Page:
Superior Court orders a buyer to pay over $600,000 to the builder of a Thornhill development where she walked away from her deal.

Over the last five years, Ontario’s courts have been busy with litigation involving failed residential real estate transactions.

When the market tanked in 2017 after the introduction of the 15 per cent “speculation” tax on non-resident purchasers, lawyers and courts were — and still are — occupied with cases where buyers defaulted on their transactions.

And as the market experienced dramatic increases in value until the spring of this year, sellers, including builders, became creative in trying to terminate their agreements so they could re-sell at higher prices.

With the market on a downward slide in recent weeks, I expect that courts and litigation lawyers will soon be busy again with litigation against buyers who were unable or unwilling to close on their purchases.

Last month, a Superior Court decision by Justice Susan Vella awarded the plaintiff builder eye-popping damages of more than $600,000 against a purchaser who failed to close on a transaction.

In March, 2017, Qi Cui signed a purchase agreement with Country Wide Homes Upper Thornhill Estates for a high-end pre-construction home. With extras, the price was $4,100,268. When Cui failed to close her purchase, Country Wide resold the property for $3,250,000 plus
HST, and sued Cui for its damages of slightly more than $906,000 after deducting Cui’s deposit of $334,100.

Cui counterclaimed for a determination that the purchase agreement was void, and for the return of her deposit.

In November, 2021, the court held a summary hearing — a proceeding where all the documentary evidence establishes there is no genuine issue requiring a trial. The decision was released last month.

The evidence before the court was that Cui was out of the country at the time she agreed to buy the house on Lady Jessica Dr., in Vaughan. The agreement was signed by her proxy. Cui’s refusal to close was based on an argument that she claimed the property was subject to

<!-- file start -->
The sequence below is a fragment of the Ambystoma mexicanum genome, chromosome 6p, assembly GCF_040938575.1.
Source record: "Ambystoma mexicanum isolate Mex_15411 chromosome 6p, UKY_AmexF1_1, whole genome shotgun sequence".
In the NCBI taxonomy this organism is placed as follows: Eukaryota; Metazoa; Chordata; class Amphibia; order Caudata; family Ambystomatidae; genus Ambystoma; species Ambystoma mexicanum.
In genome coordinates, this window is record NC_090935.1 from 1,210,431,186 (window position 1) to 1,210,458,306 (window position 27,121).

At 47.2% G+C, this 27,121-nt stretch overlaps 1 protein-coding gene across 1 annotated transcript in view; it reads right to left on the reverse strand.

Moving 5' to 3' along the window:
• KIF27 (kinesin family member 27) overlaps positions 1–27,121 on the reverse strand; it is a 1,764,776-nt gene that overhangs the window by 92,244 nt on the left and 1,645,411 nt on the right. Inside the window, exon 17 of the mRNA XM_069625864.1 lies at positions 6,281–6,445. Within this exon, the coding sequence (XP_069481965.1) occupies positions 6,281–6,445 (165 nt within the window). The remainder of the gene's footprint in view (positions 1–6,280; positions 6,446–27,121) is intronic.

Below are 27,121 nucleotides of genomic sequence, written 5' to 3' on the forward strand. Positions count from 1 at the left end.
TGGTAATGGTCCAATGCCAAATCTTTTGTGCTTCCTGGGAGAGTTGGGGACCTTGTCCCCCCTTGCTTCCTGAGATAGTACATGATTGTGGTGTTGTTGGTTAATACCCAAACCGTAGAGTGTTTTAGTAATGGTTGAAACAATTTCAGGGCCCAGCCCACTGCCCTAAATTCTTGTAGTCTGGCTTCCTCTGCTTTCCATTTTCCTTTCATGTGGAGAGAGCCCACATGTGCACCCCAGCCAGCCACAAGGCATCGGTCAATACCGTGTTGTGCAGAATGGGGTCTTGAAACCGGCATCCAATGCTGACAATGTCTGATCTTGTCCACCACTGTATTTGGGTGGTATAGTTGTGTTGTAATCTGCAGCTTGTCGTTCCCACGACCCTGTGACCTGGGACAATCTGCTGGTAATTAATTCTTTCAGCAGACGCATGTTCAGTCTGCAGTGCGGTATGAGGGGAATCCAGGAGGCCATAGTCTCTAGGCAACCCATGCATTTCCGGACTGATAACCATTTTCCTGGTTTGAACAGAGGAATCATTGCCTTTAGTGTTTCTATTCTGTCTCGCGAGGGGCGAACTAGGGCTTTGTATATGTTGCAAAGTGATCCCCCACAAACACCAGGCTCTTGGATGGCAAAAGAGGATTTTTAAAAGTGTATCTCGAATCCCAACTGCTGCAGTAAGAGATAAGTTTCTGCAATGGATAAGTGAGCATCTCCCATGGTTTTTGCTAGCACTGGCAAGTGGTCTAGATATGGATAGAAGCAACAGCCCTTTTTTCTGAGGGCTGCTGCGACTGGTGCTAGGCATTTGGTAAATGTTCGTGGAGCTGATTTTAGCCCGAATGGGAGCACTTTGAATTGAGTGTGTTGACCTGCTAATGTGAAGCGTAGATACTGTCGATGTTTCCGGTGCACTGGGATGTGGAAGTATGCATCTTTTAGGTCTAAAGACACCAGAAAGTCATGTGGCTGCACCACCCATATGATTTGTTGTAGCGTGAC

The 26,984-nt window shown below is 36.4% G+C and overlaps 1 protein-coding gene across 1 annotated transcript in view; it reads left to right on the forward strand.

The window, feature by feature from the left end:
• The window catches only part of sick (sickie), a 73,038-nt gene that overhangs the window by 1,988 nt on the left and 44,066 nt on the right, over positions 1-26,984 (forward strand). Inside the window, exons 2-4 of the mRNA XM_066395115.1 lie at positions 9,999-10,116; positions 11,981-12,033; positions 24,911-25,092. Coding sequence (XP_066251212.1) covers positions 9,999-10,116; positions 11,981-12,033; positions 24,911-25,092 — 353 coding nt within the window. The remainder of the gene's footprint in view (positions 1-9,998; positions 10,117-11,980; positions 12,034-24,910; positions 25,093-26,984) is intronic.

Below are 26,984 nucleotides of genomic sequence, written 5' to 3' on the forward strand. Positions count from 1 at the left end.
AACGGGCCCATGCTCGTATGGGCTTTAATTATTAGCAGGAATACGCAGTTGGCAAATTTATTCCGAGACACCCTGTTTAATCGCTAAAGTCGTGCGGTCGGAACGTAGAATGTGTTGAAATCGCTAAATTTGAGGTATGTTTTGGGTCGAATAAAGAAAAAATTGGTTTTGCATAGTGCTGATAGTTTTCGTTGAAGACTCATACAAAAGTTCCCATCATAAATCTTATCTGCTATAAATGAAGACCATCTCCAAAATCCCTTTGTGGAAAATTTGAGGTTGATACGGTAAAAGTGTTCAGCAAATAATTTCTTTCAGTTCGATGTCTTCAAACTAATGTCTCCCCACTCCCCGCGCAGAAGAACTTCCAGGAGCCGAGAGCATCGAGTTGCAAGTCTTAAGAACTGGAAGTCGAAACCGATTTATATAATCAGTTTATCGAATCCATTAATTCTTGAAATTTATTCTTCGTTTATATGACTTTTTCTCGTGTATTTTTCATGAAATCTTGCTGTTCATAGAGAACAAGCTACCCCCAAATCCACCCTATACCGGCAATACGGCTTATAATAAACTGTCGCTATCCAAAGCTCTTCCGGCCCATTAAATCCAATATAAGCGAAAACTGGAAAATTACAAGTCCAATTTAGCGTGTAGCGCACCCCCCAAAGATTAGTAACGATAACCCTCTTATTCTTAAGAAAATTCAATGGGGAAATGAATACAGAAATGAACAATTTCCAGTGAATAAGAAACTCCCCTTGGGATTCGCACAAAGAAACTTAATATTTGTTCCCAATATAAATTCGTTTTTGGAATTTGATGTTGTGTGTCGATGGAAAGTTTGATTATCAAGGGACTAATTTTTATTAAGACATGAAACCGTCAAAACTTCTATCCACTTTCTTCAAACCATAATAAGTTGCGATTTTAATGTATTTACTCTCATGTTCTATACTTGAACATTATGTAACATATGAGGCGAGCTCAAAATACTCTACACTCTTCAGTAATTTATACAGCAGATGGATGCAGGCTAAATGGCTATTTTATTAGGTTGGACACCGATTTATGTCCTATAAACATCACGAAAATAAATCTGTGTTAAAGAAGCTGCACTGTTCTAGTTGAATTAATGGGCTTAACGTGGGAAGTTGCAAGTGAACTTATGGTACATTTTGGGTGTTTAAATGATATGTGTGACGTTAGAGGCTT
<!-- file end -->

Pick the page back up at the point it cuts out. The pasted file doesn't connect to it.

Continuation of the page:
certain use restrictions and alleged environmental contamination.

Similar arguments were previously used by two unsuccessful purchasers in cases involving Country Wide in the same subdivision. In Cui’s case, the judge rejected the same arguments.

Justice Vella noted that Cui is not a novice purchaser of real estate in Ontario, writing: “Indeed,between Cui and her spouse, they have purchased a total of eight properties prior to March 2017 (the date of the [agreement]), including one other pre-construction property from Country Wide.”

Country Wide’s evidence in this case was that its losses totalled $906,474 including lost interest of $283,000 but the interest charges were disallowed resulting in a net damages award of $623,507.88 after credit for the deposit of $334,100.

The takeaways from this case are:

  • Defaulting purchasers’ best choice is to try negotiate a settlement outside of court, at the earliest possible opportunity.
  • Buyers who do decide to breach a purchase agreement need to be realistic about potential and real weaknesses of their case.
  • Litigating a hopeless case only delays the inevitable result.

Country Wide Homes v. Cui, 2022 ONSC 3460 (CanLII),